20. I disagree. NBC's ratings for the Beijing Games were dismal. I'm not sure how good the ratings were for Tokyo either, but the shine is off the Olympics with the US viewing public right now. I could be wrong, but I'm not seeing a bidding war for future media rights with the other networks. ABC/ESPN certainly don't need the Olympics to fill their channels and streaming platforms, and neither Fox nor CBS have as many additional cable channels to support the same number of hours NBC provides.
  21. No, it won't be an issue. These are two previous hosts from two major NOCs. I'd bet a double of Sapporo and SLC all but guarantees that Toyota renews as a TOP and NBC pays a pretty penny for the new broadcast contract. It's nothing but a win-win and, if the poll results are accurate, I fully expect for both Sapporo and SLC to move to the "targeted dialogue" phase and a 2030-2034 double award at the next IOC session (Summer 2023, right?) or possibly even earlier.
  22. That article was about NBC's ratings... But, overall verdict on these Olympics... Thank God they're over. Venues were bland and unimpressive. The brown hills during the first week and the industrial site re-vamp for the Big Air venue were depressing. There was nothing charming or intriguing about these Olympics. The ceremonies were underwhelming - the only exciting thing was the Milano-Cortina handover segment. Bach and Xi got exactly what they deserved with this and the sooner that blowhard Bach is tossed out by the rest of the IOC the better. Won't happen, I know, because we've got three really good hosts coming up in the next 6 years, but a gal can dream.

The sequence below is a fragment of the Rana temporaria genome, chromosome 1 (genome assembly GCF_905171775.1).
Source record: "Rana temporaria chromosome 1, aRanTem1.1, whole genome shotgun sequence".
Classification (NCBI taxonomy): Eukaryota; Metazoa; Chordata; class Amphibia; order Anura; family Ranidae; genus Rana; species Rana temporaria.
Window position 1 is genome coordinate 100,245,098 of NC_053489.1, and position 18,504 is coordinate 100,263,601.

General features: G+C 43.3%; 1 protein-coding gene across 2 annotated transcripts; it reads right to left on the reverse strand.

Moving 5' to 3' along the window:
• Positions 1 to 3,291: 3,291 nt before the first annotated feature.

23. Last event of the Olympics starts in just over 30 minutes. Really hoping that Sui/Han can pull off a home gold in pairs.
  24. TSL is almost always better when they have guests like Edmunds or Meagan Duhamel (2018 team gold, 2018 pairs bronze) than when they're on their own (those are the sessions to take with a hearty grain of salt).
  25. Yes, the gala is happening. Invited to skate so far: Men - Nathan Chen USA, Yuma Kagiyama JPN, Shoma Uno JPN, Yuzuru Hanyu JPN, Boyang Jin CHN, Morisi Kvitelashvili GEO, Keegan Messing CAN, Vincent Zhou USA Dance - Gabriella Papadakis/Guillaume Cizeron FRA, Victoria Sinitsina/Nikita Katsalapov ROC, Madison Hubbell/Zachary Donohue USA, Madison Chock/Evan Bates USA, Charlene Guignard/Marco Fabbri ITA, Piper Gilles/Paul Poirier CAN, Olivia Smart/Adrian Diaz ESP, Shiyue Wang/Xinyu Liu CHN Women - Anna Shcherbakova ROC, Alexandra Trusova ROC, Kaori Sakamoto, JPN, Young You KOR, Alysa Liu USA, Loena Hendrickx BEL Pairs - TBA after the FS (but I'd bet hard cash on Wenjing Sui/Cong Han CHN and Cheng Peng/Yang Jin CHN being invited)